Familiar Tennessee, SEC faces help relaunch UAB football
BIRMINGHAM, Ala. — The UAB football shutdown on Dec. 2, 2014 drew attention from across the college football landscape as people wondered why the 23-year-old program – with wins over LSU, Mississippi State, Baylor and TCU in its brief history – would cease to exist.
UAB alumni, fans, students and people across Alabama and the country voiced their displeasure.
The voices were heard, and football returns to UAB this fall – with faces and names that should be familiar to SEC fans. The Blazers, who are part of Conference USA, will play at Florida in November. They are scheduled to travel to Texas A&M in 2018 and Tennessee in 2019.
There are threads of Vols orange throughout the program.
UAB has a wide receiver by the name of Alvin Harper Jr., son of the Alvin Harper who was a star at Tennessee and a two-time Super Bowl champion with the Dallas Cowboys.
— Dan Harralson (@danharralson) April 5, 2017
The Blazers’ offensive coordinator is Les Koenning, a long-time offensive coordinator at SEC schools Alabama (2001-2002), Texas A&M (2003-2007) and Mississippi State (2009-2013). Former Vanderbilt quarterback Larry Smith (2008-2011) is a wide receivers coach.
Casey Woods is UAB’s inside wide receivers and tight ends coach. Woods began his coaching career as a graduate assistant at his alma mater, Tennessee, in 2008. He played in 41 games for the Vols from 2003-2007 as a wide receiver and holder.
From 2009-2011, Woods served as an offensive quality control assistant at Auburn, winning a national championship in 2010 and returned to Auburn from 2013-2015 as the Director of Player Personnel after one season at Arkansas State under Gus Malzahn.
Kyle Tatum is the defensive line coach. He played on the offensive and defensive line for Alabama from 2002-2006. Blake Shrader is coaching cornerbacks for the Blazers and played safety at Auburn from 2004-2007 and also held the defensive quality control position from 2008-2009 at Auburn.
Then there is Mark Ingram. Not the 2009 Heisman Trophy winner at Alabama, but the former long snapper at Tennessee. Ingram was named UAB’s athletics director on May 1, 2015, and football was reinstated a month later.
Vision becomes reality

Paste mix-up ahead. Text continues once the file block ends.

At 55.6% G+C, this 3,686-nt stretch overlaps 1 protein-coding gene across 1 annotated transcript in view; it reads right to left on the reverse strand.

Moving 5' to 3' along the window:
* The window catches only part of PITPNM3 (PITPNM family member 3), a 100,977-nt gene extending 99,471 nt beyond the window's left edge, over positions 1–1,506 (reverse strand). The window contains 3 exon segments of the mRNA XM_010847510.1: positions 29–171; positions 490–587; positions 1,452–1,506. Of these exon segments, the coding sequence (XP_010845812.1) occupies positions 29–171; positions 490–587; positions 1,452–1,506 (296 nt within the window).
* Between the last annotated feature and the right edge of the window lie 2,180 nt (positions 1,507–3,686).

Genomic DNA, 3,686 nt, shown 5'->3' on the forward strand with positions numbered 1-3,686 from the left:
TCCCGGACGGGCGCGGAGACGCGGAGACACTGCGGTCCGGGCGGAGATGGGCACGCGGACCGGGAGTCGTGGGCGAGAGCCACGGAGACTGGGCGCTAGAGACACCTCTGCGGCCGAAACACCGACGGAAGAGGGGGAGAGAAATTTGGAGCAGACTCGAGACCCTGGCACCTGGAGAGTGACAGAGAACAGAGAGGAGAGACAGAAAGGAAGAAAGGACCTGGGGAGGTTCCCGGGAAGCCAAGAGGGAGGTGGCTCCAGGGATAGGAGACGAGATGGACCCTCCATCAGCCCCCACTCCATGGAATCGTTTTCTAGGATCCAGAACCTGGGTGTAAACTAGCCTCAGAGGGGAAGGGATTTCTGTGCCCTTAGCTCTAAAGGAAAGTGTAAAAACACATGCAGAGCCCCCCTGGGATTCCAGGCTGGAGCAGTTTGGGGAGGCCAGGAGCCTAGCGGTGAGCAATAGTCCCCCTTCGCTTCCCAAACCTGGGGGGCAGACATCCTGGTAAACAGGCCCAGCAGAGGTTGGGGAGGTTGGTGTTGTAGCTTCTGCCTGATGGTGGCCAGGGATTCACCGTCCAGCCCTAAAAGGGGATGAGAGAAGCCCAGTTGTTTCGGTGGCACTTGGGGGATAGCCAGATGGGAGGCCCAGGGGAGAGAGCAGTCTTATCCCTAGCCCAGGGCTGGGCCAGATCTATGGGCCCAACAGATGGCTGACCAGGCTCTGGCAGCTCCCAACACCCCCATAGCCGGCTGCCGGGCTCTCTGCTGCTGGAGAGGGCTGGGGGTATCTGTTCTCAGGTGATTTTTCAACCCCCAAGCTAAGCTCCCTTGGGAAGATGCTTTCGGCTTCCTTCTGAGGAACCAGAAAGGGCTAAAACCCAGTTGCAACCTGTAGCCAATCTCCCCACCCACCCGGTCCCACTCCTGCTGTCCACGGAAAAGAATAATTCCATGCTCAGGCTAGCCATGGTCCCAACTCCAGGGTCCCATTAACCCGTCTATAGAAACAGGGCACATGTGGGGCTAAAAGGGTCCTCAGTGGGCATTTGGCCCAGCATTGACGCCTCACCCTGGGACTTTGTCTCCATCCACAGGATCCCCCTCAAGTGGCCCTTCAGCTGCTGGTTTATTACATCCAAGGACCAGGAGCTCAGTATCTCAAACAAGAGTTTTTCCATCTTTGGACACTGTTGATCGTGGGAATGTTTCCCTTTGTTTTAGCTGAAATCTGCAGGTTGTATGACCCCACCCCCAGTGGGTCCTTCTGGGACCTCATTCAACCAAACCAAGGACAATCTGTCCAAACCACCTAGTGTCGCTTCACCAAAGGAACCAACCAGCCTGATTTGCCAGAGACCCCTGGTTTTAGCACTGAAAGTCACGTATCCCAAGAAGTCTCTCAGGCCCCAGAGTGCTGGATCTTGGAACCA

Since his playing days at Tennessee during the Peyton Manning era, Ingram has solidified himself within college athletics. He has spent time at SEC institutions Georgia (assistant AD 2006-2008), Missouri (assistant AD 2002-2006) and his alma mater (two stints at Tennessee). While at Tennessee, Ingram served as Assistant Director of Development (1998-2002) and Senior Associate Athletics Director (2007-2012).
Now Ingram is counting down the moments until kickoff.
“You spend so much time on details, you get immersed in it, and you have moments like the spring game, you take a deep breath and look at the crowd, it’s very surreal,” Ingram told Saturday Down South.
The shutdown drew national attention, but so has the relaunch. Money has been raised for facilities and other areas that will help the UAB football program grow.
Since the start of the 2015 giving year, UAB’s Brad Hardekopf (Associate Athletics Director for Development) told Saturday Down South that the UAB Athletics Campaign has generated more than $43 million pledged to support Blazers athletics.
In addition to the $17.2M raised in pledges to support the return of UAB football, bowling and rifle, who were also shut down, over $21M has been pledged to date toward the new Football Operations Center and Legacy Pavilion.
“You can see it coming out at you from the interstate, it’s changing the landscape and skyline of the city,” Ingram glowed when describing the new football operations facility that is currently under construction.